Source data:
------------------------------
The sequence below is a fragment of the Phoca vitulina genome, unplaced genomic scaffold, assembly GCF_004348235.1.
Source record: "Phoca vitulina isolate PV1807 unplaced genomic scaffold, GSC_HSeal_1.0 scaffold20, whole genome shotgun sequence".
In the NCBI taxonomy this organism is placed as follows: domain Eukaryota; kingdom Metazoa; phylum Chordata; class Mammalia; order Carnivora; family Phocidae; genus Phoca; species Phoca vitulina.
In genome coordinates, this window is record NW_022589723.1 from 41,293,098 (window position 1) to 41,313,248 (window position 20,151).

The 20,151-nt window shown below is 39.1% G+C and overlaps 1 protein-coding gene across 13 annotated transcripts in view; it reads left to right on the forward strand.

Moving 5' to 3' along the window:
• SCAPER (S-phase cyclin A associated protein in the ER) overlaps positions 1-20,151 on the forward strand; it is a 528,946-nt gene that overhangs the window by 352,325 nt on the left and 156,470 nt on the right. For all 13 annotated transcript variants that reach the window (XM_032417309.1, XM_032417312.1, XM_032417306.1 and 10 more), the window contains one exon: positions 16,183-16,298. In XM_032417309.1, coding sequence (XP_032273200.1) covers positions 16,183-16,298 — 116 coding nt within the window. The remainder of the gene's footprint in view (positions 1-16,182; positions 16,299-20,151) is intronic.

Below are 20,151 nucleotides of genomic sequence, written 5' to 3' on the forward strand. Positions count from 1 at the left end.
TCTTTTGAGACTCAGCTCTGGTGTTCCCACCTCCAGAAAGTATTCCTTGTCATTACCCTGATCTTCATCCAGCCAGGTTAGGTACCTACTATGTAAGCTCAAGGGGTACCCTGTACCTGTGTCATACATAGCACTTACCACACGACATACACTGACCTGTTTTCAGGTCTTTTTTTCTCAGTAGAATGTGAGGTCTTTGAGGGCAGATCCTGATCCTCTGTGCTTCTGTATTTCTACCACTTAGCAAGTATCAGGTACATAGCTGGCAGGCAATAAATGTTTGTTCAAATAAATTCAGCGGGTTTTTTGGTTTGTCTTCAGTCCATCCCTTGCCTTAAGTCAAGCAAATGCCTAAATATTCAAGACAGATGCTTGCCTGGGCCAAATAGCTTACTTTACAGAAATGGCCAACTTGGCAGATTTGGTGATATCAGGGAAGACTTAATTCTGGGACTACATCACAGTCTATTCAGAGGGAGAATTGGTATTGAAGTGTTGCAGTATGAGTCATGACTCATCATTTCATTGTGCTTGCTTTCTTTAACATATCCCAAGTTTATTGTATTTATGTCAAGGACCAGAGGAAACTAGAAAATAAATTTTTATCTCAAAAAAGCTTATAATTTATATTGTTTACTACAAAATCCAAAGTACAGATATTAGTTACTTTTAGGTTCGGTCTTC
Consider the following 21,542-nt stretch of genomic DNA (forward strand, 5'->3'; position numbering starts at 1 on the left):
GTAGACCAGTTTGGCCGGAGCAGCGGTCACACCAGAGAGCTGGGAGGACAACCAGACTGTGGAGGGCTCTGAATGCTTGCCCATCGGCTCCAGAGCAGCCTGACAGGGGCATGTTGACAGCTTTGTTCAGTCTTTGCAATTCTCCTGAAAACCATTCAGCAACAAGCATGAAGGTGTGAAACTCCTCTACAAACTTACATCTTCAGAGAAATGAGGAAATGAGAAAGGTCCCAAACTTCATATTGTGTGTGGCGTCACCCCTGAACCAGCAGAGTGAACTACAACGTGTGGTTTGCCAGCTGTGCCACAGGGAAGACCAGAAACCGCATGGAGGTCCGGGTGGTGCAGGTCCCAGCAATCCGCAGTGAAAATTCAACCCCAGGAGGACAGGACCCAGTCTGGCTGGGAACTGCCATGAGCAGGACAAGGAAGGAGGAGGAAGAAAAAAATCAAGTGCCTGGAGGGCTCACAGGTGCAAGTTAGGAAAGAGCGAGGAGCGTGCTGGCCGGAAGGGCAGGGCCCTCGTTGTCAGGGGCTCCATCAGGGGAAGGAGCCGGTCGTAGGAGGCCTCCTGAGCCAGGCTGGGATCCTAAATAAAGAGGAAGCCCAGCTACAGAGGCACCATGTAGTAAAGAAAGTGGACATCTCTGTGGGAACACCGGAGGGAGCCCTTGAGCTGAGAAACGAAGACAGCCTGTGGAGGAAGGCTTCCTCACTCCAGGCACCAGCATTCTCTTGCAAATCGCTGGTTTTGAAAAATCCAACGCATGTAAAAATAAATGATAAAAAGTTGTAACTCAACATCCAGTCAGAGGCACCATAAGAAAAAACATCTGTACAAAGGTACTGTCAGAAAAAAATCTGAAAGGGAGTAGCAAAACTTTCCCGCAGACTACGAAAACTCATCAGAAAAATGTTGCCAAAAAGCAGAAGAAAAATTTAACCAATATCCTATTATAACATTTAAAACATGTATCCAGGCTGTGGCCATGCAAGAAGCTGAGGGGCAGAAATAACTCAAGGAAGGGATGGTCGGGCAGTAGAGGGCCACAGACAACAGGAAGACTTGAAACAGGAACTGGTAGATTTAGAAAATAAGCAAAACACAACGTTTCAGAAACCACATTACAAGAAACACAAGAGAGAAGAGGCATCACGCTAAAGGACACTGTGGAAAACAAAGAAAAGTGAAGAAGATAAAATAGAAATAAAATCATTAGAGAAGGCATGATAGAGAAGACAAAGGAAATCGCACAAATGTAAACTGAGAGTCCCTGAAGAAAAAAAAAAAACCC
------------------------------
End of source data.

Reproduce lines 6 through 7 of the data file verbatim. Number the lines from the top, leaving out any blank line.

Moving 5' to 3' along the window:
• SCAPER (S-phase cyclin A associated protein in the ER) overlaps positions 1-20,151 on the forward strand; it is a 528,946-nt gene that overhangs the window by 352,325 nt on the left and 156,470 nt on the right. For all 13 annotated transcript variants that reach the window (XM_032417309.1, XM_032417312.1, XM_032417306.1 and 10 more), the window contains one exon: positions 16,183-16,298. In XM_032417309.1, coding sequence (XP_032273200.1) covers positions 16,183-16,298 — 116 coding nt within the window. The remainder of the gene's footprint in view (positions 1-16,182; positions 16,299-20,151) is intronic.